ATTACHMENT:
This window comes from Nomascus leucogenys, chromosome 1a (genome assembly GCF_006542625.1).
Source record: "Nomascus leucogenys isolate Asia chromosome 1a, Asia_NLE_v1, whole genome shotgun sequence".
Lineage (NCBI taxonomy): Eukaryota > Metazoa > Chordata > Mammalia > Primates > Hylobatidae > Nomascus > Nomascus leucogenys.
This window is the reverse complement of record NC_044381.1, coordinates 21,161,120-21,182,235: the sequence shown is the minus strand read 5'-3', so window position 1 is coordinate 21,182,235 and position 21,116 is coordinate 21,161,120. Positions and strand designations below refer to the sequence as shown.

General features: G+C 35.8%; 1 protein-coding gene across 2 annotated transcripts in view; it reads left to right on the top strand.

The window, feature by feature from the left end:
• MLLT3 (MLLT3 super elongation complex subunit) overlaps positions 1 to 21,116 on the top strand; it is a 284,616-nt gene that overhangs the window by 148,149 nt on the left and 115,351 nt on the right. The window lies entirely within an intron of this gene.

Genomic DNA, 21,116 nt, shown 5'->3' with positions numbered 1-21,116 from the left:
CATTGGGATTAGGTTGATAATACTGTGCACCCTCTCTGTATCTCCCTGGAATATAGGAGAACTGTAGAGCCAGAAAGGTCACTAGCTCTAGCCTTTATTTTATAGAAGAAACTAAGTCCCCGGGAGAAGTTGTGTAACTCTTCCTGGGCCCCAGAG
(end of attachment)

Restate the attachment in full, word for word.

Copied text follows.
This window comes from Nomascus leucogenys, chromosome 1a (genome assembly GCF_006542625.1).
Source record: "Nomascus leucogenys isolate Asia chromosome 1a, Asia_NLE_v1, whole genome shotgun sequence".
Lineage (NCBI taxonomy): Eukaryota > Metazoa > Chordata > Mammalia > Primates > Hylobatidae > Nomascus > Nomascus leucogenys.
This window is the reverse complement of record NC_044381.1, coordinates 21,161,120-21,182,235: the sequence shown is the minus strand read 5'-3', so window position 1 is coordinate 21,182,235 and position 21,116 is coordinate 21,161,120. Positions and strand designations below refer to the sequence as shown.

General features: G+C 35.8%; 1 protein-coding gene across 2 annotated transcripts in view; it reads left to right on the top strand.

The window, feature by feature from the left end:
• MLLT3 (MLLT3 super elongation complex subunit) overlaps positions 1 to 21,116 on the top strand; it is a 284,616-nt gene that overhangs the window by 148,149 nt on the left and 115,351 nt on the right. The window lies entirely within an intron of this gene.

Genomic DNA, 21,116 nt, shown 5'->3' with positions numbered 1-21,116 from the left:
CATTGGGATTAGGTTGATAATACTGTGCACCCTCTCTGTATCTCCCTGGAATATAGGAGAACTGTAGAGCCAGAAAGGTCACTAGCTCTAGCCTTTATTTTATAGAAGAAACTAAGTCCCCGGGAGAAGTTGTGTAACTCTTCCTGGGCCCCAGAG